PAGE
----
Pittsburgh’s Couch Brewery invites you to drink comfortably | Drink | Pittsburgh | Pittsburgh City Paper

Pittsburgh’s Couch Brewery invites you to drink comfortably

Brewery in Larimer cultivates a ’60s and ’70s vibe

Patrons make a toast during Couch Brewery's grand opening on Sat., April 29.
Patrons make a toast during Couch Brewery's grand opening on Sat., April 29.

Craft-beer drinkers have never had more options for enjoying their favorite beverage. You can head out and hit any of the dozens of craft breweries Pittsburgh now has to offer. On the other hand, sometimes all you want to do is curl up on the couch, crack open a cold one, and relax. At Larimer’s new Couch Brewery, you can do a little of both.

Like many craft breweries, Couch was born when a few dudes got obsessed with homebrewing. Co-owner Darren Gailey remembers the day he was invited to try some old friends’ homebrew. Having been disappointed by subpar home recipes in the past, Gailey approached with trepidation. But after one taste of Cary Shaffer and Mike Pearrow’s raspberry oatmeal stout (now called Raspberry Duvet), Gailey knew this was different. “I immediately said, ‘We can make a business out of this,’” he recalls.

Along with a fourth partner, Barry Himes, Pearrow, Shaffer and Gailey began mapping out the business and searching for a space. Tragedy struck in 2015, when Himes died in a car crash. But the trio pressed on. “Barry would not have wanted us to stop,” says Gailey.

The team finally found a home in the former Crossfit Pittsburgh gym on Washington Boulevard, choosing the building for its high visibility and abundant parking. Though people once went there to sweat, Gailey hopes Couch’s customers will do the opposite. “We just want everyone to come in, relax and have fun,” he explains. “We made our place super casual and kind of funky … a throwback to the ’60s and ’70s.” A 75-year-old bar, rescued from an Italian bar in Tarentum, anchors the space, which is filled with comfy armchairs, loveseats and (what else?) couches.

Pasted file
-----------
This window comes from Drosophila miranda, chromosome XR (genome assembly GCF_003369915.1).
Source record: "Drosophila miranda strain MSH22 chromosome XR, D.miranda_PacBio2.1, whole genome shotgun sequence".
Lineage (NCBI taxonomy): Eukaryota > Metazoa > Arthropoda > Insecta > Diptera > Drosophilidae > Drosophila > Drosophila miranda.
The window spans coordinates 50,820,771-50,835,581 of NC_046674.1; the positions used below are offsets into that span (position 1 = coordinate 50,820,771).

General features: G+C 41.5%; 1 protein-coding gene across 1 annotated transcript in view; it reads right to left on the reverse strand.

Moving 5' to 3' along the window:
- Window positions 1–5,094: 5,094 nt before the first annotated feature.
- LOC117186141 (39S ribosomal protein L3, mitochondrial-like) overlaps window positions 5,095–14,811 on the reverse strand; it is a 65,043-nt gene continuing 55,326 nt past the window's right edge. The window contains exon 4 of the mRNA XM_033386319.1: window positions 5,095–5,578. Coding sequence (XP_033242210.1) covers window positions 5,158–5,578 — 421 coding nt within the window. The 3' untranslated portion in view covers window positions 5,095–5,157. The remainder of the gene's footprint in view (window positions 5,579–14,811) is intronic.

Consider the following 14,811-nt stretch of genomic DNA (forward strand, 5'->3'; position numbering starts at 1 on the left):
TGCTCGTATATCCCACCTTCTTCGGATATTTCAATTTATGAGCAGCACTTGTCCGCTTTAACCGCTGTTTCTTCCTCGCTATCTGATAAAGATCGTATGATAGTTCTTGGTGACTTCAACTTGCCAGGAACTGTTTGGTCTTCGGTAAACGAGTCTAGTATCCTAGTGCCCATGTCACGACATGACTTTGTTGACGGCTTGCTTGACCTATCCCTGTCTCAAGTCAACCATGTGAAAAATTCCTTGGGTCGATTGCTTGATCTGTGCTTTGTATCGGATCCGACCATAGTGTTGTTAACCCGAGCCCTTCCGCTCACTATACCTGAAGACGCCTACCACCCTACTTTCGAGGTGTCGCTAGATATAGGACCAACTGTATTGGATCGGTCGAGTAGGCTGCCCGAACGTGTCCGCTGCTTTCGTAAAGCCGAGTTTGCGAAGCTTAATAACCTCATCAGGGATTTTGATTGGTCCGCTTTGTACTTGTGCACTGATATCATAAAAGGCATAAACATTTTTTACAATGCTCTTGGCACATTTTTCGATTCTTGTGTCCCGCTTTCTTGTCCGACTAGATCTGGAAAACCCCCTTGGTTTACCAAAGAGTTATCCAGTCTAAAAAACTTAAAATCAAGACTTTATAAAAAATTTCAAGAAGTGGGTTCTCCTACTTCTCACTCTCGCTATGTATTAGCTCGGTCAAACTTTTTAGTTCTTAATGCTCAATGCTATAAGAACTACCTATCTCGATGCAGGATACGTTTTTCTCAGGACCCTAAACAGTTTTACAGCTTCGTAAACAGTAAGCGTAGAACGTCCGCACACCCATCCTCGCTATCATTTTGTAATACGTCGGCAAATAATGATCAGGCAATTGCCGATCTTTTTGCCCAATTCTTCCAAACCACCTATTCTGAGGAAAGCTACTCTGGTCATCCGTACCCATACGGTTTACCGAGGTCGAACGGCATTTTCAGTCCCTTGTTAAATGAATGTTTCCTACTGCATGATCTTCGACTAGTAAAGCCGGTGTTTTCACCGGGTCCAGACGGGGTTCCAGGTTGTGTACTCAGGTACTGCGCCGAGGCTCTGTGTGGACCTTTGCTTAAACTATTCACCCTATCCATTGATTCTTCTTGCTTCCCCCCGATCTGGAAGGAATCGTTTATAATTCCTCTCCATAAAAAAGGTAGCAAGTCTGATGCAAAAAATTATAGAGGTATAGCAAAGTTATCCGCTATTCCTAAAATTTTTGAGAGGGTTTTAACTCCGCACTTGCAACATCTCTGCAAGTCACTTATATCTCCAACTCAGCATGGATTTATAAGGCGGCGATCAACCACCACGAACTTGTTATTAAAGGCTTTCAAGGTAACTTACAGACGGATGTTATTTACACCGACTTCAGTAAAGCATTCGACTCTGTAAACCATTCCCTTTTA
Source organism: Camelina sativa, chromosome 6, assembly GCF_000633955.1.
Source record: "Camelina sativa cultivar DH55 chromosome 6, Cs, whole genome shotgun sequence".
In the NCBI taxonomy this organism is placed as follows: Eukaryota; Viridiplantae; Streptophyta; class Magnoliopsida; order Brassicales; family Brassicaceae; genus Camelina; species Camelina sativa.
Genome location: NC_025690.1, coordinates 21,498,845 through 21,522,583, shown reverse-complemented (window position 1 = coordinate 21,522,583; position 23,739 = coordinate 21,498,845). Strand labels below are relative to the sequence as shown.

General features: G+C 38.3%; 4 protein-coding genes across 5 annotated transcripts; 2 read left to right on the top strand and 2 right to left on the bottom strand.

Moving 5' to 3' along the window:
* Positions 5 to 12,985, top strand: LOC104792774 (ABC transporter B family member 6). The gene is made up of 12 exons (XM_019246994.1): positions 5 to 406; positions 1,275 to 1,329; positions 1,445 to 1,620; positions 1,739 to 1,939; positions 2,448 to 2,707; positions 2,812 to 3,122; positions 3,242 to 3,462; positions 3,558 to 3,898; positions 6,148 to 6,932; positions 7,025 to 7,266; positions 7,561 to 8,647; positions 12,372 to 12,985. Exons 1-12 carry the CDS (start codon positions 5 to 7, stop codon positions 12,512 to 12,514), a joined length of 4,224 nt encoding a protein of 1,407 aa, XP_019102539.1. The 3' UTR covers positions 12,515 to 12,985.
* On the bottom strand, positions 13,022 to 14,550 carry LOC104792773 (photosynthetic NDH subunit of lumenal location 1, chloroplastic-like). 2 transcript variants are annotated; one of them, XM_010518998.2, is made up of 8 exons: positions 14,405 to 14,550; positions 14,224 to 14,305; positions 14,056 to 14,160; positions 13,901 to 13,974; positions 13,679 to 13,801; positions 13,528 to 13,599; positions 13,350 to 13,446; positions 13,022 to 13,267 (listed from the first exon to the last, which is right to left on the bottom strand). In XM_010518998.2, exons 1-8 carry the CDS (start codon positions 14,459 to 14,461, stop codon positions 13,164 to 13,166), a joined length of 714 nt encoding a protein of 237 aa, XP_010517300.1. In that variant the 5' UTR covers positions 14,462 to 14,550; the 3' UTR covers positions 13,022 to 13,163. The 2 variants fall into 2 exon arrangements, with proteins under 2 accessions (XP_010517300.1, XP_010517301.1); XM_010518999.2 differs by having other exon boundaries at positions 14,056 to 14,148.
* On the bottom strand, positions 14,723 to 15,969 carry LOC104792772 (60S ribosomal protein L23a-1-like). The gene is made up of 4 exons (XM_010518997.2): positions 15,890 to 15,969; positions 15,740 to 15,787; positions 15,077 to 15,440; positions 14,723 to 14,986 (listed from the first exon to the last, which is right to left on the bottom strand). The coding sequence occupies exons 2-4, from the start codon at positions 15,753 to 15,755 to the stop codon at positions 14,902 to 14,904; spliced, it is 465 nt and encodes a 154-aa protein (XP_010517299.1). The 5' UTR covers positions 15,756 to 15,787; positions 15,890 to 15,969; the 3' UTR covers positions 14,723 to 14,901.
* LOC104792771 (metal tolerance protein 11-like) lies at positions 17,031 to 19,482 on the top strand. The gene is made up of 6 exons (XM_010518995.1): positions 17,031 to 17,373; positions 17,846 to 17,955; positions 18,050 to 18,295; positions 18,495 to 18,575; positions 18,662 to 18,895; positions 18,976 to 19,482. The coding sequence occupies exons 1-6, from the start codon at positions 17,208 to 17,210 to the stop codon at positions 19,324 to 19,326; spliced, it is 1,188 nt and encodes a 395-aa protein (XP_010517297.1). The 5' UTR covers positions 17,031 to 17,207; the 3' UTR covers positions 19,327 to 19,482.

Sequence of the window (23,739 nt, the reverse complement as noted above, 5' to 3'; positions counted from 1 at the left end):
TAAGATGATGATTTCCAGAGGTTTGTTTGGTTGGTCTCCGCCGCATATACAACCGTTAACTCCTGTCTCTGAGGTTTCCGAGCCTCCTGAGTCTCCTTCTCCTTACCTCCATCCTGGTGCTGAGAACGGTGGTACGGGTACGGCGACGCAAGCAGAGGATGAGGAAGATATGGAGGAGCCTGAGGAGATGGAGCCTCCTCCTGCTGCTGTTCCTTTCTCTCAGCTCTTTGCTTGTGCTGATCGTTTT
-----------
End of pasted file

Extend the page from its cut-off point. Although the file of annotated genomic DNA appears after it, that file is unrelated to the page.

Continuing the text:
In keeping with the theme, all of Couch’s beers are named after things you’d have found in a typical 1970s living room. Offerings range from Blonde Shag, an approachable blonde ale hopped with lemony Sorachi Ace hops, to Ottoman Empire, an aggressive double IPA that clocks in at 8 percent ABV. Two brews will be offered on nitro for Couch’s rotating Velvet Series, which is currently pouring an IPA and an oatmeal stout. And if you don’t like beer at all, don’t worry. Couch also serves up a sizable selection of Pennsylvania-made meads, ciders, wines and liquors.

Couch Brewery officially opened this past Saturday. For now, it will be open Thursdays, Fridays and Saturdays, though Gailey says those hours are likely to expand. Though the taproom does not serve food, the brewery aims to feature a food truck every night it is open. Gailey hopes to eventually distribute some beer and perhaps do some canning. But for now, the brewery is focused on making good beer and giving people a place to unwind. As Gailey is fond of saying, “There’s no better place to drink a beer than on your couch.”

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